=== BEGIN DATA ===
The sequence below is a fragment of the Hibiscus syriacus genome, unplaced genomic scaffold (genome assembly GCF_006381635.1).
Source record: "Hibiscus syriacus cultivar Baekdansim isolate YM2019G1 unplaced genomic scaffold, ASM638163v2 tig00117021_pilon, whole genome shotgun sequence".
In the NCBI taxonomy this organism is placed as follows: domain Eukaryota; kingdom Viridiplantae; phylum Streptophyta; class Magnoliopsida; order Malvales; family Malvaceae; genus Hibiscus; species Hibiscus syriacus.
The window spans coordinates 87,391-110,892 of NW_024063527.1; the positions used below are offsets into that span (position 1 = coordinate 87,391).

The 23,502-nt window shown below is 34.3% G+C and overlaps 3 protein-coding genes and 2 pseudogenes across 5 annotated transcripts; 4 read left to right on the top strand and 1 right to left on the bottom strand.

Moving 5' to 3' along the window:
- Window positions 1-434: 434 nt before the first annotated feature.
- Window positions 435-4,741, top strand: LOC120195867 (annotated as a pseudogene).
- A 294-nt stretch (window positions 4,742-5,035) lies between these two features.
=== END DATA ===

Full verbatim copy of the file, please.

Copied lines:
The sequence below is a fragment of the Hibiscus syriacus genome, unplaced genomic scaffold (genome assembly GCF_006381635.1).
Source record: "Hibiscus syriacus cultivar Baekdansim isolate YM2019G1 unplaced genomic scaffold, ASM638163v2 tig00117021_pilon, whole genome shotgun sequence".
In the NCBI taxonomy this organism is placed as follows: domain Eukaryota; kingdom Viridiplantae; phylum Streptophyta; class Magnoliopsida; order Malvales; family Malvaceae; genus Hibiscus; species Hibiscus syriacus.
The window spans coordinates 87,391-110,892 of NW_024063527.1; the positions used below are offsets into that span (position 1 = coordinate 87,391).

The 23,502-nt window shown below is 34.3% G+C and overlaps 3 protein-coding genes and 2 pseudogenes across 5 annotated transcripts; 4 read left to right on the top strand and 1 right to left on the bottom strand.

Moving 5' to 3' along the window:
- Window positions 1-434: 434 nt before the first annotated feature.
- Window positions 435-4,741, top strand: LOC120195867 (annotated as a pseudogene).
- A 294-nt stretch (window positions 4,742-5,035) lies between these two features.